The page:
Maha deadlock deepens as Fadnavis quits, Sena rues over alliance

Devendra Fadnavis, Maharashtra Assembly election, BJP-Shiv Sena, Sanjay Raut
Devendra Fadnavis interacts with the media after his resignation from chief minister post | PTI File

Maharashtra Chief Minister Devendra Fadnavis on Friday (November 8) met Governor Bhagat Singh Koshiyari and tendered his resignation even as uncertainty continues over government formation in the state due to a power tussle between the BJP and the Shiv Sena.

However, Fadnavis will continue as the caretaker chief minister till an alternate arrangement is made. Sena leader Sanjay Raut had also asked Fadnavis to resign at the end of his tenure on November 9. The regional party also sought police protection for its newly elected MLAs.

Following his resignation, Fadnavis blamed ally Shiv Sena for the impasse over government formation and asserted that no decision was taken “in his presence” that the two will share the chief minister’s post. “I again want to make it clear that it was never decided that the CM’s post will be shared. There was never a decision on this issue,” he said.

This comes a day after the Shiv Sena moved its MLAs to a hotel in suburban Bandra over fears of poaching and horse-trading. Reports suggest that the Congress is also mulling a similar move.

Also read | Maha deadlock: BJP leaders meet Guv, Sena moves MLAs to hotel

Responding to Fadnavis’s claim, Shiv Sena chief Uddhav Thackeray on Friday said he feels bad that he entered into an alliance with the ‘wrong people’.

“It is very sad that while cleaning the Ganga, their minds became polluted. I felt bad that we entered into an alliance with the wrong people,” Thackeray was quoted as saying by news agency ANI on Friday. He added that the Sena stopped talks with the BJP because it tried to prove him a liar.

The Sena president added that one day he will fulfil the promise he made to his father, Sena founder Bal Thackeray, of having a Shiv Sena chief minister in the state. “I don’t need Amit Shah and Devendra Fadnavis for that,”he said.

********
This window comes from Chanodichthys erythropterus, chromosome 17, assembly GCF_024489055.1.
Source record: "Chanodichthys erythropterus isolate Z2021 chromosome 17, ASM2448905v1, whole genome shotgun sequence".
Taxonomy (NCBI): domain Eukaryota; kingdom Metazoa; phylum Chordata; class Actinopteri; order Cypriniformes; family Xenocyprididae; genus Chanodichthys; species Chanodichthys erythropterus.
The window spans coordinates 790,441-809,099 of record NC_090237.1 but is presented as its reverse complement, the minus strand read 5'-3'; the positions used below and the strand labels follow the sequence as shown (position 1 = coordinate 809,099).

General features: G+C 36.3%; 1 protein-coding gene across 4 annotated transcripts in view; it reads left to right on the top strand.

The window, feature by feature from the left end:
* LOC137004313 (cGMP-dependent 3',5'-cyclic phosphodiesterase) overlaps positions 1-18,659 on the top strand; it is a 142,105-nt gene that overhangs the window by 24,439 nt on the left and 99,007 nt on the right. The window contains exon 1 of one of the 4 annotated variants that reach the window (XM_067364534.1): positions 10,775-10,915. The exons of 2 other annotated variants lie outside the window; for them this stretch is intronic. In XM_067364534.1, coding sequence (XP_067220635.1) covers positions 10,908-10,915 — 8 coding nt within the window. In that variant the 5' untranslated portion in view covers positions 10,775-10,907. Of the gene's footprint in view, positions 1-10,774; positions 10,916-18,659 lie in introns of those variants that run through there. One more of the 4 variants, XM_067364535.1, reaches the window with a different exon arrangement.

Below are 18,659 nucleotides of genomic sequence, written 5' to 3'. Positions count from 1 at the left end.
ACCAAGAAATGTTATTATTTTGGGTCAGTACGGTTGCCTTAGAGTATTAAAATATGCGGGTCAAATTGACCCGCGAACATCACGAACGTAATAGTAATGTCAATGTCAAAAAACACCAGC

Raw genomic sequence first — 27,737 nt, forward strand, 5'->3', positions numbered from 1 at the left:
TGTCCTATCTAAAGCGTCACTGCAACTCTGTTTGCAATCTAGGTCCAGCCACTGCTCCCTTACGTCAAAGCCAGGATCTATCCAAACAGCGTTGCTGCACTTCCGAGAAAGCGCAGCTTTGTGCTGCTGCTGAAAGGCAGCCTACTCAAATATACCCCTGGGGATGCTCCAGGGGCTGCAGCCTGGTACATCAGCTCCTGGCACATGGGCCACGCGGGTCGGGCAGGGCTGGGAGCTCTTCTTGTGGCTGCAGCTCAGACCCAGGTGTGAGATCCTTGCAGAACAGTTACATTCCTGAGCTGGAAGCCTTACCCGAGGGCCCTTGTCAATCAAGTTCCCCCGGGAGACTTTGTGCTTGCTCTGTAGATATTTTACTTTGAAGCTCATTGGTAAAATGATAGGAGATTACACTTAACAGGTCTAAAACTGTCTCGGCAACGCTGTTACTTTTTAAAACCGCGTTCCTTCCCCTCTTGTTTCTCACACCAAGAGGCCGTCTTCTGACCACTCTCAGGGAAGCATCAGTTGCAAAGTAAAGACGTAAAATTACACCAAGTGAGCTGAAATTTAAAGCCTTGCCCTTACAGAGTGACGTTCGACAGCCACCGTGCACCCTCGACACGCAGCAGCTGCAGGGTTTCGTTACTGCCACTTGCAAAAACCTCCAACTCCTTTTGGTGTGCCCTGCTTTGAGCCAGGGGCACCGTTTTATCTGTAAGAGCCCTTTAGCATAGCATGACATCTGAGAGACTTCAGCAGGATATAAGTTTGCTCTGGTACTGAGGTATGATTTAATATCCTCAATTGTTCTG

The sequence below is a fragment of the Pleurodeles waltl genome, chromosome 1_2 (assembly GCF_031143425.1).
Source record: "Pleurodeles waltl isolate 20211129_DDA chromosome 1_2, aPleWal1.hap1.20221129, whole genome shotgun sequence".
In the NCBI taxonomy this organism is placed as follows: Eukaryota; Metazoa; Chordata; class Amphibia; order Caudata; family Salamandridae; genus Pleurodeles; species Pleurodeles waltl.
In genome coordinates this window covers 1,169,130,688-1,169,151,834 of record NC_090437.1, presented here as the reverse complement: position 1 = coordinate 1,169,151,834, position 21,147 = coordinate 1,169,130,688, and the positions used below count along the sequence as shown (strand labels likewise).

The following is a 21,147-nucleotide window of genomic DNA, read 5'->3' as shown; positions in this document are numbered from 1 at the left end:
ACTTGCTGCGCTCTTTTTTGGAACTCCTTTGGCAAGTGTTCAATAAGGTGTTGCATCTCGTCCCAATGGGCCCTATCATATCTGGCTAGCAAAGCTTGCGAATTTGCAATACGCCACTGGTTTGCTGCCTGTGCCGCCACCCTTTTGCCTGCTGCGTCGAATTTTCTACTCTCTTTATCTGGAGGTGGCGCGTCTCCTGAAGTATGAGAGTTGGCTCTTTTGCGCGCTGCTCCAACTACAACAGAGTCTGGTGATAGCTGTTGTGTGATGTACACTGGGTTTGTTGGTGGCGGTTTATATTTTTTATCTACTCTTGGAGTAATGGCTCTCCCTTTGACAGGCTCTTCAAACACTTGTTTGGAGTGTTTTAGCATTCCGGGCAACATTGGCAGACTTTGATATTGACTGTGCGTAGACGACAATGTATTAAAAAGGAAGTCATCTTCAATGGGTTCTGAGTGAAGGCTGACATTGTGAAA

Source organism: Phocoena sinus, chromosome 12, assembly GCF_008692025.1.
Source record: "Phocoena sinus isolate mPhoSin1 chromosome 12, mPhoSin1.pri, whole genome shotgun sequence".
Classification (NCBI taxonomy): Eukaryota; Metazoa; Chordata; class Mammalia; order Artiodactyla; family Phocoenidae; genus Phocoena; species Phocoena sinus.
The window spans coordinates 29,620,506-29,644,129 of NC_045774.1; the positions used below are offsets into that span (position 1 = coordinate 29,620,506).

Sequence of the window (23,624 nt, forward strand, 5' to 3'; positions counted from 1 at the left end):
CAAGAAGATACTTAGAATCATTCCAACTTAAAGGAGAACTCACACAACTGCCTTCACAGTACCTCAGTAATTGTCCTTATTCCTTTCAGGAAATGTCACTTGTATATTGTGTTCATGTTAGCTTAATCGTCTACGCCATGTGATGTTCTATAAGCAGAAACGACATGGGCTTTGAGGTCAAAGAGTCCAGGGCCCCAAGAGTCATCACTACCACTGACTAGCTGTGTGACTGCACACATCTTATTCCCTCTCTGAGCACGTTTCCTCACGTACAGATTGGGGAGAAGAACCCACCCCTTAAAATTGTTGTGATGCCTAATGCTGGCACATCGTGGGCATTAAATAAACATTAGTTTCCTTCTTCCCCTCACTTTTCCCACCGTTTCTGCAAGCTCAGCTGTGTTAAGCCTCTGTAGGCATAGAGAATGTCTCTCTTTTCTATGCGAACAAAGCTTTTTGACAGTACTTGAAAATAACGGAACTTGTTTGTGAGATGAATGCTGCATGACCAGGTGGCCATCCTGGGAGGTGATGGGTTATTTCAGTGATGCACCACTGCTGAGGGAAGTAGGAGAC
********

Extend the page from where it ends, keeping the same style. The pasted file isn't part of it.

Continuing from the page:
Also read | Fadnavis: How the ‘new kid’ on the block upstaged Maharashtra stalwarts

The results of the October elections had declared the BJP as the single largest party with 105 seats in the 288-seat in the assembly. Its ally Shiv Sena had bagged 56 seats. In the opposition camp, Congress had won 44 and NCP 54 seats. As many as 13 Independents had also won in the October 21 elections.

The deadlock between the BJP and the Shiv Sena pertains to a hard bargain between the two parties over the latter’s demand for a rotational chief minister. The Shiv Sena has time and again recalled the 50:50 power sharing deal that the two parties had reportedly negotiated, ahead of the assembly polls, in support of their demand for equal sharing of the top post.  However, an adamant BJP has not been in favour of having anyone else in the top post than Fadnavis.

Also read | In Maharashtra, the BJP is learning the dangers of riding a ‘tiger’

This could be a prestige issue for the BJP as Fadnavis was its chief ministerial candidate and was promoted by Prime Minister Narendra Modi himself. Also, he has been the first non-Maratha chief minister of the state and the second Brahmin to hold the top post after Manohar Joshi.

So now in case it fails to convince the Sena, the BJP would need the support of at least 40 more legislators than what it already has, to form a majority government in the 288-member assembly. Even if it manages to gather the support of all the 13 Independents, it will fall short by 27 seats.

Also read | BJP trashes horse-trading charges in Maharashtra

In that case, if it goes on to form a minority government, it will be at the mercy of the Shiv Sena and the opposition, which may topple the government, any time, if they unitedly move a no-confidence motion.

In case no solutions are arrived at for the formation of the government any time soon, the state will head towards President’s rule for a brief period. This was also indicated by BJP leader Sudhir Mungantiwar, who had claimed that the state may head towards President’s rule if no party comes forward to stake claim to form the government.

The top leadership of the party at the national level do not seem to take a serious call on the matter. It could be that the leaders are too engrossed with the national affairs, like the upcoming Ayodhya verdict, which has kept the political circles across the country on its toes.

If that is the case, it may be concluded that the leaders are trying to buy time to arrive at an amicable solution to resolve the Maharashtra deadlock and retain power in the state.